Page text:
West meets East

I’m preparing for the most amazing opportunity – both professionally and personally – and thought that this would be a good time to breathe new life into my blog.  (I’m also in the alumni spotlight for my program, where I link to my blog, so it might be a good idea to actually update it, eh?)

Back in April I applied for the Arizona Library Association’s Horner Fellowship, which is an exchange program with the Japan Library Association.  Every other year, a librarian from Arizona is chosen to go to Japan for several weeks to visit libraries and exchange information with our Japanese colleagues.  I was chosen as the Horner Fellow for this year (excited is an understatement!) and have the pleasure and honor of visiting Japanese libraries for two purposes; 1) to discover how they use technologies in providing services and instruction to their users and 2) find out if their users struggle with information literacy and, if so, how they deal with this issue.

Although I was chosen as the Fellow several months ago, I finally leave this Friday and the reality of my trip is hitting me.  I know that my time in Japan is going to fly by, so I’m going to try my best to blog about it here – in part so colleagues and friends can virtually be there with me, but partly so I can go back and remember the details that may fade with time.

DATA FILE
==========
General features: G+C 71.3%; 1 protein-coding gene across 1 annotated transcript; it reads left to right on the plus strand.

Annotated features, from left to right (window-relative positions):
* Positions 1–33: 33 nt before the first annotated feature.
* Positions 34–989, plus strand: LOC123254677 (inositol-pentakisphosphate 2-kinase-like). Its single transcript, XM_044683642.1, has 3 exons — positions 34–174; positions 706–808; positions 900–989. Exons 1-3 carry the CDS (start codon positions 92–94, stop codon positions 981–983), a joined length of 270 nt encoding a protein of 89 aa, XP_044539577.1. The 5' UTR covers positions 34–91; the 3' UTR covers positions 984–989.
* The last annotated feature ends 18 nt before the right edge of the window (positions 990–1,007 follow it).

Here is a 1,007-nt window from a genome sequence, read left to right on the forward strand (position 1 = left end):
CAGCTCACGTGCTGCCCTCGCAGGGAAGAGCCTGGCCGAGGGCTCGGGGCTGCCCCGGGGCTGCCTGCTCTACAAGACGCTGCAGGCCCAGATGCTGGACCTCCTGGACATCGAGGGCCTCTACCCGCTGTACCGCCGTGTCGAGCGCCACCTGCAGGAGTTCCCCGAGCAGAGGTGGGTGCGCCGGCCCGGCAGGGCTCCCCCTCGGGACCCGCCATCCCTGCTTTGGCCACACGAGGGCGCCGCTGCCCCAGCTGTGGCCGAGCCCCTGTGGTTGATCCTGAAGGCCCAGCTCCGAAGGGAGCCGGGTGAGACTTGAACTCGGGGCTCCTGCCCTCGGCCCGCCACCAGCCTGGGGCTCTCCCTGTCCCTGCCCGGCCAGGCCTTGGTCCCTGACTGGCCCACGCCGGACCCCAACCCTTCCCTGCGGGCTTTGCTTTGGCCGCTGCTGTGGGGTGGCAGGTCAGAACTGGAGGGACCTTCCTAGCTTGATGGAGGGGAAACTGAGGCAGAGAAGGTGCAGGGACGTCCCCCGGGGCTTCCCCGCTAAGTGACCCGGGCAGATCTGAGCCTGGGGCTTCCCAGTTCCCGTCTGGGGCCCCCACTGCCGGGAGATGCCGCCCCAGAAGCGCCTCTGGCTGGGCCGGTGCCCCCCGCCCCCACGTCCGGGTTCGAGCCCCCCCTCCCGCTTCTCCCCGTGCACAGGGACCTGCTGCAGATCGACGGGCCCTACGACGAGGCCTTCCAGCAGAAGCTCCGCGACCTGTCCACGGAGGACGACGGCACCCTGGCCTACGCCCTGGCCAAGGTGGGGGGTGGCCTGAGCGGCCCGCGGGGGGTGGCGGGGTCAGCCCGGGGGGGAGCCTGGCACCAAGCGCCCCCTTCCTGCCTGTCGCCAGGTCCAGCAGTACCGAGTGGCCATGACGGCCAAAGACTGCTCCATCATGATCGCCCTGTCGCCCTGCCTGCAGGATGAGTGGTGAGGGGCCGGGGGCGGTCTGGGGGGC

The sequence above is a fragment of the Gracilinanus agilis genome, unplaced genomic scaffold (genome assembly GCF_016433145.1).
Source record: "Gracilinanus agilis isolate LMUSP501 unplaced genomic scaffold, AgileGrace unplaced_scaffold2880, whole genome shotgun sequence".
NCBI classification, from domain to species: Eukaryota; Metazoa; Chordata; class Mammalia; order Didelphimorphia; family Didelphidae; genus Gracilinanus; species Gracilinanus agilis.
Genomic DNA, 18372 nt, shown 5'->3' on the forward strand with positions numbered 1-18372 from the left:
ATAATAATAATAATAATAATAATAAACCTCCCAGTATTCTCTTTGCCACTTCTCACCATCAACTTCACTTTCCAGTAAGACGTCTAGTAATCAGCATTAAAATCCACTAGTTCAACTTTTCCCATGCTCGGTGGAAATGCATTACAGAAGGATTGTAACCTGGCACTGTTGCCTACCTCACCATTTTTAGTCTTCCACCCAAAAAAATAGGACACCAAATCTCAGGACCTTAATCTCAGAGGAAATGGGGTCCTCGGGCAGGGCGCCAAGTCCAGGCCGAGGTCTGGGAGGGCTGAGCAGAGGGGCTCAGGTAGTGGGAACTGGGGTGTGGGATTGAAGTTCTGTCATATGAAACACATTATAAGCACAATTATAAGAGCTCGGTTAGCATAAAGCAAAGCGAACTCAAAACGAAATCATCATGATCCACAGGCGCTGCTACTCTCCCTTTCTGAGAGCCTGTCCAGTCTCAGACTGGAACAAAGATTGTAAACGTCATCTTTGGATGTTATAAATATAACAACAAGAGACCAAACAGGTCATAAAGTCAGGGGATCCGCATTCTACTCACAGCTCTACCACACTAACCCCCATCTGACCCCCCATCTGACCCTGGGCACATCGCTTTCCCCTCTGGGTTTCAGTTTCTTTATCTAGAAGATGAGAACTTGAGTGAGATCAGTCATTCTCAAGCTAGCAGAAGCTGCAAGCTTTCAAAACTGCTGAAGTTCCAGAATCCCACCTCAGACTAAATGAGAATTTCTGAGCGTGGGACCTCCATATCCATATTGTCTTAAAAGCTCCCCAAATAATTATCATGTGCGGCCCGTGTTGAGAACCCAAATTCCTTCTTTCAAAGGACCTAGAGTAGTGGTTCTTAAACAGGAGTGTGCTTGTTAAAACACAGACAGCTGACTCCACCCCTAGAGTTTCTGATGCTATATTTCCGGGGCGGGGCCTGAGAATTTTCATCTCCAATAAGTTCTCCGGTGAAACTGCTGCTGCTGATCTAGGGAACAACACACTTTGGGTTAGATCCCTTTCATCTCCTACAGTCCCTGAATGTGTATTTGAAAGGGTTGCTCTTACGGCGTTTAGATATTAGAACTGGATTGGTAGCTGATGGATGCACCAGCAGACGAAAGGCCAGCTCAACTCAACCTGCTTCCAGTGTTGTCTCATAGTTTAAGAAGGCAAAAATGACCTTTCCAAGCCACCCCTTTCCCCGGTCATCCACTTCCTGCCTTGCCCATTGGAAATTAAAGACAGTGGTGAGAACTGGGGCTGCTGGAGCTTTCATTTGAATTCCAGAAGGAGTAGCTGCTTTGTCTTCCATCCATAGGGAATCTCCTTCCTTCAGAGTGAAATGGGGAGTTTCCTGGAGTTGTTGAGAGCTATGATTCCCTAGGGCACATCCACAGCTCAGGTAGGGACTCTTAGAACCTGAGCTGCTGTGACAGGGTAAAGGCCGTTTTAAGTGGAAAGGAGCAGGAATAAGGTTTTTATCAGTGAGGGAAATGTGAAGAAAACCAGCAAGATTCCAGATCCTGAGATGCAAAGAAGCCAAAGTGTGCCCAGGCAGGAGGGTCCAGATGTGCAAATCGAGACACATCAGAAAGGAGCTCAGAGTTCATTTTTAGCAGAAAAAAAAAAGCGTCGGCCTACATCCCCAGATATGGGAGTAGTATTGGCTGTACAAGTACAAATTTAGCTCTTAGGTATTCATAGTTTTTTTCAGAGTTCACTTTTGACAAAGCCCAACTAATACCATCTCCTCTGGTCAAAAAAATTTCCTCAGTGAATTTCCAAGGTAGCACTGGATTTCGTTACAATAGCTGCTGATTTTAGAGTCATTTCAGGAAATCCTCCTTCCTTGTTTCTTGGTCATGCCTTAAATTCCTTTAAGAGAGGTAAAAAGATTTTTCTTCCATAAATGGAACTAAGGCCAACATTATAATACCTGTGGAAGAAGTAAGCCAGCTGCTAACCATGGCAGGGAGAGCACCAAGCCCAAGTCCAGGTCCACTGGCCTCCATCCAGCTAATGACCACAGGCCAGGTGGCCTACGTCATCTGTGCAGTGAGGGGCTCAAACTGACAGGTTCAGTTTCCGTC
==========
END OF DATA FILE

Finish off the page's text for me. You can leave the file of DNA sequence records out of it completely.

For those who are interested, I’ll be visiting the following libraries:

National Diet Library (both in Tokyo and Kyoto)
Chiyoda City Public Library
International Library of Children Literature
Tokyo University Library
Waseda University Library
Nagasaki Prefectural Library
Nagasaki University Library
Kyoto Seika University Library
Doshisha University Library
Chuo University High School Library
Meiji University High School Library
Meiju University Library

Just a few libraries.  {grin}  I’ll also be spending a day at the Library Fair & Forum.

Wish me luck and I’ll update as soon as I can once I’m there!

One Response to “West meets East”

  1. Jeff M Says:

    These are all excellent libraries in Japan. The National Diet Library is the equivalent of our Library of Congress. We’ll all be looking forward to your posts!

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